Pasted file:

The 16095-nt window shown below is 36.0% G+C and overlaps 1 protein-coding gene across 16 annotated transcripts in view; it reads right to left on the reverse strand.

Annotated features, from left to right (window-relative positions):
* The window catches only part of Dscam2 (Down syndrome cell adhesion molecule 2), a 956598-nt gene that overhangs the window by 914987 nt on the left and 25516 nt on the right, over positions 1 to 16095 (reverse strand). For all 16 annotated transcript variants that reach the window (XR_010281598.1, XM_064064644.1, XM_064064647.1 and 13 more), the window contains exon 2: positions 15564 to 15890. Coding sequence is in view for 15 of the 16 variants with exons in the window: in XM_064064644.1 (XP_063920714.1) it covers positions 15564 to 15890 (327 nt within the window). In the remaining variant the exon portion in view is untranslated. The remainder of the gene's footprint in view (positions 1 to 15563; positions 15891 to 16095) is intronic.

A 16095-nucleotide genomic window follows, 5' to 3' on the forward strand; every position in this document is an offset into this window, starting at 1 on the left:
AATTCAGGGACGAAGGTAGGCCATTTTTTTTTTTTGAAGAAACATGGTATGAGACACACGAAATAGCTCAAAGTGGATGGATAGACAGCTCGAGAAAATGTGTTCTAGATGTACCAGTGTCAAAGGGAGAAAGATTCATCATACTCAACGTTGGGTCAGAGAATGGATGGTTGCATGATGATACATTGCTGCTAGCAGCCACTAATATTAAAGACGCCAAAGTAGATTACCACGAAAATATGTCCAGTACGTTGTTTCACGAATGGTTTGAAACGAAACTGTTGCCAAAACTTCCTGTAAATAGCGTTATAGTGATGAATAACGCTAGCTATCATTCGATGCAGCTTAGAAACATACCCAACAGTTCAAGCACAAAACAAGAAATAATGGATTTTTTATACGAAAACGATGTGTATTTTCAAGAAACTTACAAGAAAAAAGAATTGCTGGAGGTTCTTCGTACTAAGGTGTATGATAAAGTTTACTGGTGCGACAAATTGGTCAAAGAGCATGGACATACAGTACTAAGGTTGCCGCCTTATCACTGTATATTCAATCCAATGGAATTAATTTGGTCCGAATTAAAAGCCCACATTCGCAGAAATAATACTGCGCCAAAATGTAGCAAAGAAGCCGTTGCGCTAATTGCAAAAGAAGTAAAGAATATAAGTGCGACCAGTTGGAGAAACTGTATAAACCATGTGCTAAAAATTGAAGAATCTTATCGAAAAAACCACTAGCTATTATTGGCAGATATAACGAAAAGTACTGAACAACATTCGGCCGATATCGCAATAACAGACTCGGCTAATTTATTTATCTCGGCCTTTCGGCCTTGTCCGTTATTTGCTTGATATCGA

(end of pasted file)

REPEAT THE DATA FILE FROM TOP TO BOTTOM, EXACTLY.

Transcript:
The 16095-nt window shown below is 36.0% G+C and overlaps 1 protein-coding gene across 16 annotated transcripts in view; it reads right to left on the reverse strand.

Annotated features, from left to right (window-relative positions):
* The window catches only part of Dscam2 (Down syndrome cell adhesion molecule 2), a 956598-nt gene that overhangs the window by 914987 nt on the left and 25516 nt on the right, over positions 1 to 16095 (reverse strand). For all 16 annotated transcript variants that reach the window (XR_010281598.1, XM_064064644.1, XM_064064647.1 and 13 more), the window contains exon 2: positions 15564 to 15890. Coding sequence is in view for 15 of the 16 variants with exons in the window: in XM_064064644.1 (XP_063920714.1) it covers positions 15564 to 15890 (327 nt within the window). In the remaining variant the exon portion in view is untranslated. The remainder of the gene's footprint in view (positions 1 to 15563; positions 15891 to 16095) is intronic.

A 16095-nucleotide genomic window follows, 5' to 3' on the forward strand; every position in this document is an offset into this window, starting at 1 on the left:
AATTCAGGGACGAAGGTAGGCCATTTTTTTTTTTTGAAGAAACATGGTATGAGACACACGAAATAGCTCAAAGTGGATGGATAGACAGCTCGAGAAAATGTGTTCTAGATGTACCAGTGTCAAAGGGAGAAAGATTCATCATACTCAACGTTGGGTCAGAGAATGGATGGTTGCATGATGATACATTGCTGCTAGCAGCCACTAATATTAAAGACGCCAAAGTAGATTACCACGAAAATATGTCCAGTACGTTGTTTCACGAATGGTTTGAAACGAAACTGTTGCCAAAACTTCCTGTAAATAGCGTTATAGTGATGAATAACGCTAGCTATCATTCGATGCAGCTTAGAAACATACCCAACAGTTCAAGCACAAAACAAGAAATAATGGATTTTTTATACGAAAACGATGTGTATTTTCAAGAAACTTACAAGAAAAAAGAATTGCTGGAGGTTCTTCGTACTAAGGTGTATGATAAAGTTTACTGGTGCGACAAATTGGTCAAAGAGCATGGACATACAGTACTAAGGTTGCCGCCTTATCACTGTATATTCAATCCAATGGAATTAATTTGGTCCGAATTAAAAGCCCACATTCGCAGAAATAATACTGCGCCAAAATGTAGCAAAGAAGCCGTTGCGCTAATTGCAAAAGAAGTAAAGAATATAAGTGCGACCAGTTGGAGAAACTGTATAAACCATGTGCTAAAAATTGAAGAATCTTATCGAAAAAACCACTAGCTATTATTGGCAGATATAACGAAAAGTACTGAACAACATTCGGCCGATATCGCAATAACAGACTCGGCTAATTTATTTATCTCGGCCTTTCGGCCTTGTCCGTTATTTGCTTGATATCGA